When solving the Schrodinger equation in case of finite potential well, we get the following equations after separation: $$(1)-\frac{\hbar^2}{2 m} \frac{d^2 \psi_1}{d x^2} = ( E_1 - V_o) \psi_1$$ $$(2)-\frac{\hbar^2}{2 m} \frac{d^2 \psi_2}{d x^2} = E_2 \psi_2 $$ $$(3)-\frac{\hbar^2}{2 m} \frac{d^2 \psi_3}{d x^2} = ( E_3 - V_o) \psi_3$$

I was wondering why all of $E_1$, $E_2$, $E_3$ should be equal. Using the argument for energy, I get that they should. But mathematically they pose no problem whatsoever as solutions to the equation. Moreover, if I use the fact that the second order derivative of $\psi$ should exist (which I haven't seen anyone else doing), I get the additional relation that $E_1 = E_3$ and $V = E_1 - E_2$. I know this looks absurd when viewed in terms of energy, but why isn't this actually valid?


This is what I'm saying should be done:

$\psi = \begin{cases} \psi_1, & \mbox{if }x<0\mbox{ (the region outside the box)} \\ \psi_2, & \mbox{if }0<x<L\mbox{ (the region inside the box)} \\ \psi_3 & \mbox{if }x>L\mbox{ (the region outside the box)} \end{cases}$

where $\psi_1 = Ae^{\alpha x}$, $\psi_2 = Csin(kx) + Acos(kx)$, $\psi_3 = Fe^{- \alpha x}$, along with some relation between $A$, $C$, $D$, and $F$ after continuity of $\psi$ and $\frac{\partial \psi}{\partial x}$.

Now if we impose existence of $\frac{\partial^2 \psi}{\partial x^2}$, for the first and second regions we have $LHD( \frac{\partial \psi}{\partial x} ) = RHD( \frac{\partial \psi}{\partial x} )$ (left and right hand derivative). Now substituting values from the Schrodinger equation, we have

$( E_1 - V_o) \psi_1 \mid_{x=0} = E_2 \psi_2 \mid_{x=0} \implies E_1 - V_o = E_2$ (since $\psi_1 \mid_{x=0} = \psi_2 \mid_{x=0}$). So we get $E_1 - E_2 = V_o$. Similarly from second and third region we get $E_3 - E_2 = V_o$ and hence $E_1=E_2$.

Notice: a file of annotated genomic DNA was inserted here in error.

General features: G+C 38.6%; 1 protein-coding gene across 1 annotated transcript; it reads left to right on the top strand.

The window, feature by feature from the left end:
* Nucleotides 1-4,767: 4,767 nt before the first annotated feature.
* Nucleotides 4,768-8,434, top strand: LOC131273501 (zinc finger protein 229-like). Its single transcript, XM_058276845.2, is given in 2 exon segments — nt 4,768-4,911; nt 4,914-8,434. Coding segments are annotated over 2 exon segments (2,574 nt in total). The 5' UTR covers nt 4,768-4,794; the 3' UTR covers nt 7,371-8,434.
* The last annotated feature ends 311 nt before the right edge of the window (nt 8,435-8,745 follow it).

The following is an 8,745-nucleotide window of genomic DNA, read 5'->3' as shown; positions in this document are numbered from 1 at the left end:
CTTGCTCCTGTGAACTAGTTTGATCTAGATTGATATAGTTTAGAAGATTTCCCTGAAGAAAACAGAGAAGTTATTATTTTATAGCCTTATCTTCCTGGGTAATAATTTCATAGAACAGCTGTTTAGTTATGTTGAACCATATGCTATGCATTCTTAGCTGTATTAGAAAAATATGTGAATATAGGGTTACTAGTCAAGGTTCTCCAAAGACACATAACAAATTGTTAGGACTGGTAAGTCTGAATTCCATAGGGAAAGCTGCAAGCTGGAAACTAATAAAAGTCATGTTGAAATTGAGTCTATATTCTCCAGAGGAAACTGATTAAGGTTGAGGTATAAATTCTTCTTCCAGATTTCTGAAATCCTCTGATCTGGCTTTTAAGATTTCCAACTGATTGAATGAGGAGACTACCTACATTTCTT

• $\begingroup$ But you know those three equations work in different areas rigth? $\phi_1$ is equal to $\phi_2$ only at the boundary, and even there their second derivative is not the same. $\endgroup$
    – Victor
    Commented Sep 22, 2016 at 16:43
  • $\begingroup$ What are you getting at? If you mean that both $\psi_1$ and its derivative should be equal to the corresponding values for $\psi_2$, then I know that. I'm asking why isn't the condition for existence of second derivative imposed on the wavefunction here. $\endgroup$
    – Akshit
    Commented Sep 22, 2016 at 16:47
  • $\begingroup$ But the second derivative exist, if you look af the solution it is clearly there, even at boundaries, where it decreases as $e^{-x}$ outside the box. Are you asking why can not we say that the second derivative is not the same in the boundary, same as we do with first the first derivative? I am sorry I don't understand what you mean by "condition for existence of second derivative" could you post how to derive $V=E_1+E_3$ $\endgroup$
    – Victor
    Commented Sep 22, 2016 at 17:08
  • $\begingroup$ Sorry, I had another typo. It was supposed to be $E_1-E_2$ instead of $E_1+E_2$ $\endgroup$
    – Akshit
    Commented Sep 22, 2016 at 18:12
  • $\begingroup$ You can find the full solution for the finite walled box here: hyperphysics.phy-astr.gsu.edu/hbase/quantum/pfbox.html#c1 (note: this site is a bit temperamental, if it doesn't load immediately try again a little later). $\endgroup$
    – Gert
    Commented Sep 22, 2016 at 18:45

1 Answer 1


You have to solve the Schroedinger equation for the whole system, which includes the 3 regions. The Schroedinger equation has wave function solutions for the whole system for each eigenvalue E that are composed of the wave solutions in the 3 regions. So you have for one solution only one energy which holds for the whole system.


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